N.D. submitted additional declarations regarding the harm suffered by the children on appeal and asked for the Court to take judicial notice of them. We decline to do so. We view only the district court record on appeal. Lowry v. Bamhart, 329 F.3d 1019, 1024 (9th Cir. 2003). Judicial notice is only appropriate for matters "`generally known within the territorial jurisdiction of the  court' or `capable of accurate and ready determination by resort to sources whose accuracy cannot reasonably be questioned.'" Jespersen v. Harrah's Operating Co., Inc., 444 F.3d 1104, 1110 (9th Cir. 2006) (en banc) (quoting Fed.R.Evid. 201). The declarations do not fall into either of the above categories. The status of the disabled children is not generally known throughout the jurisdiction of the Ninth Circuit nor are the parents sources whose accuracy cannot reasonably be questioned. See Reusser v. Wachovia Bank, N.A., 525 F.3d 855, 858 n. 3 (9th Cir. 2008); Tumacliff v. Westly, 546 F.3d 1113, 1120 n. 5 (9th Cir. 2008).
Proceeding to the balance of the equities, the district court found that the balance of the equities was a "close question" and could not say that "the equities particularly tip in favor of the plaintiffs." The district court considered the money that would not have to be spent keeping the schools open, and the layoffs that might need to occur if the State did not implement the furloughs, against the harm the children were suffering as a result of the furloughs. In particular the district court noted that the furloughs were "the least bad of all the bad choices you can make." The district court did not abuse its discretion in determining that the equities were "fairly balanced."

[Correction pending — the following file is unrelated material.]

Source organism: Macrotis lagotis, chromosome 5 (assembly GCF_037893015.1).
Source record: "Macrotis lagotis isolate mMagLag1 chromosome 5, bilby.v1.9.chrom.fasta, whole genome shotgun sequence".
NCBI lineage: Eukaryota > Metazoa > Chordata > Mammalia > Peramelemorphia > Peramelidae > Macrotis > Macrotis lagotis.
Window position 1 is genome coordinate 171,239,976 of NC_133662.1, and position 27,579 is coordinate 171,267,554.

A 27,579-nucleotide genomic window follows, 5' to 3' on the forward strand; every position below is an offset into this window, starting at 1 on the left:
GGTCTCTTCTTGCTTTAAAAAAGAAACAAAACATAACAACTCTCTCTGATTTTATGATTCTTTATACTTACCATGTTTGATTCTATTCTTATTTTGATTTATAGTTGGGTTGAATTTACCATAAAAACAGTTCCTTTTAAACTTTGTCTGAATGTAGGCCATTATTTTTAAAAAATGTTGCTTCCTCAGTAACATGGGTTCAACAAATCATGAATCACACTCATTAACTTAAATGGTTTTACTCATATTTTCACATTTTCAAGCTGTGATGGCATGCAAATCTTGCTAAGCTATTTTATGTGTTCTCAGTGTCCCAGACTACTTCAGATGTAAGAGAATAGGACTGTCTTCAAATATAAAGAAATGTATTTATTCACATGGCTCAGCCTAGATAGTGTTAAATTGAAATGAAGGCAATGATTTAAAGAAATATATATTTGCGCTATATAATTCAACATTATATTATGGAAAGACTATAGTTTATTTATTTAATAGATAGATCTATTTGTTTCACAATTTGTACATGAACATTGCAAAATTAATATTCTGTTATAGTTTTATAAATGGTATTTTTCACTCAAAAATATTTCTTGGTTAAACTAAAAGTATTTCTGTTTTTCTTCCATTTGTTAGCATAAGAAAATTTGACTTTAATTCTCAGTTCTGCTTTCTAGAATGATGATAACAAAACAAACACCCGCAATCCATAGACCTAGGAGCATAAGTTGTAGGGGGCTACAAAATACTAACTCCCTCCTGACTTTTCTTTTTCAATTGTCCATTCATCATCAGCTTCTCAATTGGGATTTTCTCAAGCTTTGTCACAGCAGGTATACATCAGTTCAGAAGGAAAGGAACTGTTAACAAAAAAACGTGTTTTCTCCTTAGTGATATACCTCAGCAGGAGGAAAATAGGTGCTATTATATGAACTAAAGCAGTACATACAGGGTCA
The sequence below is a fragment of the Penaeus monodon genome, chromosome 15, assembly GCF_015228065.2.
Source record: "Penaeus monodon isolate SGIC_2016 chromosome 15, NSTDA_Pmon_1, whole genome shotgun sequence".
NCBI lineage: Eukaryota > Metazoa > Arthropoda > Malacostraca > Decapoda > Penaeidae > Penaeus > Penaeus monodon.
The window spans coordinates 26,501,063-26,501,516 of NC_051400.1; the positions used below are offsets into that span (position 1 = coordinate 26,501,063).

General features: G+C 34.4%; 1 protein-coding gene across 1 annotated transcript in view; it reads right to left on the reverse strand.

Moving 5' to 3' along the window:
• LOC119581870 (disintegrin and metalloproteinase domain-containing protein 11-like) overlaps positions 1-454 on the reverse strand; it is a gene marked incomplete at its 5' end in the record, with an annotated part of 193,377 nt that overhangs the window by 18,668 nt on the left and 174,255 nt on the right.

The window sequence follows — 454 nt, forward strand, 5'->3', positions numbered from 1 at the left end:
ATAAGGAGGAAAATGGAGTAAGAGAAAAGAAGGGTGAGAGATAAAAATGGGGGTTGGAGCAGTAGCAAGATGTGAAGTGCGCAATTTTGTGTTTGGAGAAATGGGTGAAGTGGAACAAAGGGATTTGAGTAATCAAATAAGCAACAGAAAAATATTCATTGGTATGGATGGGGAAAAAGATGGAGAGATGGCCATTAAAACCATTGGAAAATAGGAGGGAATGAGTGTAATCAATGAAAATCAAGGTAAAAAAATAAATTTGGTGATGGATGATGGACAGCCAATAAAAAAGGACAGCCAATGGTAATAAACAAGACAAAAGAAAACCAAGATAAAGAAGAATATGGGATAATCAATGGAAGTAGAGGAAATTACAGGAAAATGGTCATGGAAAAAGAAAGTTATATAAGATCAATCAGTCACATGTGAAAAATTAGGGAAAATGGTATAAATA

We now turn to the public interest. N.D. argues that the public's interest is in having the State comply with the IDEA. While it is obvious that compliance with the law is in the public interest, the district court looked to many more factors affecting the public interest. The district court noted that the public certainly did not benefit from a decrease in the number of instructional days. However, the district court considered this against the potential for increased class sizes if the State had to layoff teachers. The court noted that the deprivation of special education to the disabled children did not outweigh the decrease in educational quality related to larger class sizes. The district court ultimately concluded that the public interest did not particularly favor the plaintiffs although they did "make out a strong case." This finding of fact by the district court is not an abuse of discretion either. The public interest on both sides is great and as the district court recognized, it is difficult to quantify the harm on both sides.